Homeowners hit by 'sloppy' legal work make up 1 in 5 of Ombudsman complaints
Published by Max Salsbury for 24dash.com in Housing and also in Finance, Legal
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Homeowners are increasingly turning to the Legal Ombudsman as 'sloppy' legal work leads to delays, poor advice and letters from HMRC demanding unpaid stamp duty.
One in five legal complaints now made to the Ombudsman is about residential conveyancing - a recent increase which makes it the most complained about area of law.
In the last year, the Ombudsman has helped consumers recover around £800,000 to put things right.
And the Chief Legal Ombudsman, Adam Sampson, is worried that an emerging housing bubble may be at least partly responsible, by putting pressure on lawyers to rush through house purchases to keep up with demand while sacrificing quality of service.
Business secretary Vince Cable has warned of a “raging housing boom” in London and the South East and Ombudsman figures support the idea that it is affecting complaint levels: 22% of the residential conveyancing complaints it has seen in the last year came from London and 17% from the South East – a 24% increase on last year.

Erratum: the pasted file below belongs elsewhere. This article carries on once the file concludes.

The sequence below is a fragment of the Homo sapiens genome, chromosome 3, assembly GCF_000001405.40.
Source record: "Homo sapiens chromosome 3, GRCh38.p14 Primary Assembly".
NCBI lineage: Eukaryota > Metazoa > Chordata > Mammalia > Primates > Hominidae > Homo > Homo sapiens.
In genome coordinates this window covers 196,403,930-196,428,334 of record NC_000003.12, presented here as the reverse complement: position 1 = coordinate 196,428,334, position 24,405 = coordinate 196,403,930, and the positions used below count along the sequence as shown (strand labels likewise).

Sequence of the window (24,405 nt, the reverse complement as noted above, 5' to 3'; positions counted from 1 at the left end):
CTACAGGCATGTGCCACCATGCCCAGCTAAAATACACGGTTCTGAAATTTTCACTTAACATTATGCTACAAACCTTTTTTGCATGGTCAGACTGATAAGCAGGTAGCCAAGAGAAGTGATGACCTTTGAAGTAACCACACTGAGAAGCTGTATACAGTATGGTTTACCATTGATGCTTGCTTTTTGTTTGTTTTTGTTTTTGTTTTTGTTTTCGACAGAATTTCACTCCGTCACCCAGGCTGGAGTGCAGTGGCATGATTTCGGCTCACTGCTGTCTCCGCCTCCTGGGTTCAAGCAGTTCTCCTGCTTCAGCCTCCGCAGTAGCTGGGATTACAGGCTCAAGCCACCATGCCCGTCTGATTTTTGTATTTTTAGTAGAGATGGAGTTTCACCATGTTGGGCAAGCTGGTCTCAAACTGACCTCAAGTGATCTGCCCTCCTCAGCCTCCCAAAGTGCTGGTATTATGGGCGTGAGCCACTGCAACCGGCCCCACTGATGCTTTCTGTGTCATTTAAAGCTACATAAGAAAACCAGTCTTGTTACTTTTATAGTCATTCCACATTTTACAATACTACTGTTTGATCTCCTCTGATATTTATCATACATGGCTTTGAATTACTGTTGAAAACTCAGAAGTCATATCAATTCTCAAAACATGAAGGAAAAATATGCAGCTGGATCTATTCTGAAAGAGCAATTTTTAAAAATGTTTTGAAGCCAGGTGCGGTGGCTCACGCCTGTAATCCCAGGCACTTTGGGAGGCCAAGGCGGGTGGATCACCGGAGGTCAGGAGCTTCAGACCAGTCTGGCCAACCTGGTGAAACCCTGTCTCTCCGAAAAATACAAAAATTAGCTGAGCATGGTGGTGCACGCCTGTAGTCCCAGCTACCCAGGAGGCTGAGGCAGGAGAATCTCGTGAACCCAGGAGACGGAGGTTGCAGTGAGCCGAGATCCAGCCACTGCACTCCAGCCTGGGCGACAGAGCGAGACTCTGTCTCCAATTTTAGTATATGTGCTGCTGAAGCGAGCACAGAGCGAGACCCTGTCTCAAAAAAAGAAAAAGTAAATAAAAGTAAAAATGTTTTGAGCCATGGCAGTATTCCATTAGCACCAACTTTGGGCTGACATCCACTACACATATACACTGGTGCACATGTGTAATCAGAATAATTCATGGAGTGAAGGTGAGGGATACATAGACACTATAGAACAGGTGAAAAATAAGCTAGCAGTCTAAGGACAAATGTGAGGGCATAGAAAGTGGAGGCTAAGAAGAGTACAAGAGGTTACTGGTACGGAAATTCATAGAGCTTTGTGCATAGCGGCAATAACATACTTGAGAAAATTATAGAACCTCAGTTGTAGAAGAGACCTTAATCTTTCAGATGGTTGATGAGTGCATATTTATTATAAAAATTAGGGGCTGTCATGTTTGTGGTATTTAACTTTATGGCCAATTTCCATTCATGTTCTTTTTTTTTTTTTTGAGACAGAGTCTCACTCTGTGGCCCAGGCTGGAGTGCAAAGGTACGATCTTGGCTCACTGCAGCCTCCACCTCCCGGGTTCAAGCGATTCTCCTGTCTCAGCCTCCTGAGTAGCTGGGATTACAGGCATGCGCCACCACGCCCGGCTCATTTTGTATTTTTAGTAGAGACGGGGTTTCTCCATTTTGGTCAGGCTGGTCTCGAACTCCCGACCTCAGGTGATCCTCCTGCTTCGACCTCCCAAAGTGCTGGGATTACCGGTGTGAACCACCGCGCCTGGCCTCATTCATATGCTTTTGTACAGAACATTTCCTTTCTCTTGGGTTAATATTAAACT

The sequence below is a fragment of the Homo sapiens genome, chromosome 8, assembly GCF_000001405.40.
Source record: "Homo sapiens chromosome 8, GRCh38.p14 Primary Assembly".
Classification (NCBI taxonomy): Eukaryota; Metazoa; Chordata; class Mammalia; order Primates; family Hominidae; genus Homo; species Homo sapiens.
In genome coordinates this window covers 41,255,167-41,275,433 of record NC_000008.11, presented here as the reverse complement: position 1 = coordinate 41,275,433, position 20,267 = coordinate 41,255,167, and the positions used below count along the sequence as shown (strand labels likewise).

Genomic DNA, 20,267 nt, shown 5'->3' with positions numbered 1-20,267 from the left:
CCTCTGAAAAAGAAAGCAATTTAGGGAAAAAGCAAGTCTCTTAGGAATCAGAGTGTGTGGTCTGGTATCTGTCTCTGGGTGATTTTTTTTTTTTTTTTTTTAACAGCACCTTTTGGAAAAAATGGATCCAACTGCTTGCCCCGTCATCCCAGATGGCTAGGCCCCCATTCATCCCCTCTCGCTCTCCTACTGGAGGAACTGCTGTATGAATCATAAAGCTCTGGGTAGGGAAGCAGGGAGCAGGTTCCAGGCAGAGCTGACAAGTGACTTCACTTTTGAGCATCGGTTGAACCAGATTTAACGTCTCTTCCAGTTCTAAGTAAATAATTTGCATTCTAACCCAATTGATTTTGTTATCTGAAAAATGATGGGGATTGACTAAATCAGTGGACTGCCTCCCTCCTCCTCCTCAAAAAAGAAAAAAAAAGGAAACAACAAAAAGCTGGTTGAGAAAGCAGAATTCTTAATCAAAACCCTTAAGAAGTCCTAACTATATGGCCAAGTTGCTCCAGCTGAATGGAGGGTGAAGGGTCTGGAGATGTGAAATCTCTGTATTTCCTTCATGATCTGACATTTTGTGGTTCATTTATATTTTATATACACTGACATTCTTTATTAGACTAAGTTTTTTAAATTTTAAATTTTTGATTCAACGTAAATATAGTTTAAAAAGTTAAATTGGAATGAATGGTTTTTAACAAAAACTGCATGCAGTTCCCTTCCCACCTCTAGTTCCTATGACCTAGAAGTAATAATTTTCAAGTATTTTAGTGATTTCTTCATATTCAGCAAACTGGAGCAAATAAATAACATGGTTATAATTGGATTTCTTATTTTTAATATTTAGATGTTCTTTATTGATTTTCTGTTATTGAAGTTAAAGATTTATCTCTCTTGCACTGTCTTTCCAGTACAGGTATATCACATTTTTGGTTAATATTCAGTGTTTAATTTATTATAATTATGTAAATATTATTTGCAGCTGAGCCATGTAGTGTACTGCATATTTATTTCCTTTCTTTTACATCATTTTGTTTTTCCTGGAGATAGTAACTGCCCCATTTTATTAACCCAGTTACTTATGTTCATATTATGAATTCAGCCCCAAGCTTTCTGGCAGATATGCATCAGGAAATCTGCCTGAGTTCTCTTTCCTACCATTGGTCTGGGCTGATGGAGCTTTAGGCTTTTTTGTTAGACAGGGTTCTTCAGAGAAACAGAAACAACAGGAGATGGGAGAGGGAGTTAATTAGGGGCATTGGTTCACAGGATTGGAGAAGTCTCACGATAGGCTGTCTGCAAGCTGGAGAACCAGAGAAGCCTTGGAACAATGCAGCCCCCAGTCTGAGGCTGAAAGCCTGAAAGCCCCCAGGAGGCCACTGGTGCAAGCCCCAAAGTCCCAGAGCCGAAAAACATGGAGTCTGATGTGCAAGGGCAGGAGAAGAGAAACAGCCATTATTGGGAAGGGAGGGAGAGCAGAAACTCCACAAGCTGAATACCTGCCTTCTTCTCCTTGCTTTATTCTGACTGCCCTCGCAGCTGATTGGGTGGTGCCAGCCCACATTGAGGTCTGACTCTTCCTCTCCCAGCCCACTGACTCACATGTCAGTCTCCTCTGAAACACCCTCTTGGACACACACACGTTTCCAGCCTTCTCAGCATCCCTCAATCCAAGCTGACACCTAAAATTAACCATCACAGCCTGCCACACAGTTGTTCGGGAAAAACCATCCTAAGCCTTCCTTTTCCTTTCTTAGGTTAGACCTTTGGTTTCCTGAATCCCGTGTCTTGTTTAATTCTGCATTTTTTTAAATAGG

The Ombudsman has singled out problems with unpaid stamp duty as requiring particular attention in its latest case study report.
A number of distressed consumers made contact after receiving demands for thousands of pounds in unpaid fees plus interest because their lawyer hadn’t made the necessary payments.
The problem has prompted the Ombudsman, which resolves around 8,000 disputes each year, to warn homeowners that their house purchase isn’t necessarily complete when they get the keys, while urging lawyers to sort it out.
Mr Sampson said: “It is concerning to see complaints from house buyers on the rise again. An improved housing market will inevitably be partly responsible – creating pressure through higher volumes of work – but I suspect there are a number of causes including procedural issues within firms and in some cases even fraudulent activity. Unfortunately, it is consumers who are paying the price.
“People deserve better and I want lawyers to ensure they aren’t leaving clients in the lurch. In the meantime anyone buying a house should seek confirmation of any payments entrusted to their lawyer before considering it a done deal.”